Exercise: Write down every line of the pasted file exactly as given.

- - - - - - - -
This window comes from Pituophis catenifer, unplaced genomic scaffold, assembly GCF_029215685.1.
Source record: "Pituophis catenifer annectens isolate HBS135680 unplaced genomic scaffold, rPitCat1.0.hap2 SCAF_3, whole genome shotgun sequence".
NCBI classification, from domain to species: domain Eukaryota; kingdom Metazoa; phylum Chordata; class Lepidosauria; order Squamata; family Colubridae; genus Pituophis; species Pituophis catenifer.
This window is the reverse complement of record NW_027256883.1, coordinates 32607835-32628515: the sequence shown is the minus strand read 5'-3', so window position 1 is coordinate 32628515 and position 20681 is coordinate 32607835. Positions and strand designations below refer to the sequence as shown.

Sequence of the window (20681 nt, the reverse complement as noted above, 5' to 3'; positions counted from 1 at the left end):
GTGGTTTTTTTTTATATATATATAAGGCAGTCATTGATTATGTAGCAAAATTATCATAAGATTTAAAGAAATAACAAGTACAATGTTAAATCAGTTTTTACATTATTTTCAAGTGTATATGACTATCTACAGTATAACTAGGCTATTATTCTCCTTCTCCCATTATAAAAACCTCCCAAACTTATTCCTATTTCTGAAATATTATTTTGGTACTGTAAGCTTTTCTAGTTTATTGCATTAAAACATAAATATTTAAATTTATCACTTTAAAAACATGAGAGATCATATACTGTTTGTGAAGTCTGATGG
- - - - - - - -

This window comes from Pituophis catenifer, unplaced genomic scaffold, assembly GCF_029215685.1.
Source record: "Pituophis catenifer annectens isolate HBS135680 unplaced genomic scaffold, rPitCat1.0.hap2 SCAF_3, whole genome shotgun sequence".
NCBI classification, from domain to species: domain Eukaryota; kingdom Metazoa; phylum Chordata; class Lepidosauria; order Squamata; family Colubridae; genus Pituophis; species Pituophis catenifer.
This window is the reverse complement of record NW_027256883.1, coordinates 32607835-32628515: the sequence shown is the minus strand read 5'-3', so window position 1 is coordinate 32628515 and position 20681 is coordinate 32607835. Positions and strand designations below refer to the sequence as shown.

Sequence of the window (20681 nt, the reverse complement as noted above, 5' to 3'; positions counted from 1 at the left end):
GTGGTTTTTTTTTATATATATATAAGGCAGTCATTGATTATGTAGCAAAATTATCATAAGATTTAAAGAAATAACAAGTACAATGTTAAATCAGTTTTTACATTATTTTCAAGTGTATATGACTATCTACAGTATAACTAGGCTATTATTCTCCTTCTCCCATTATAAAAACCTCCCAAACTTATTCCTATTTCTGAAATATTATTTTGGTACTGTAAGCTTTTCTAGTTTATTGCATTAAAACATAAATATTTAAATTTATCACTTTAAAAACATGAGAGATCATATACTGTTTGTGAAGTCTGATGG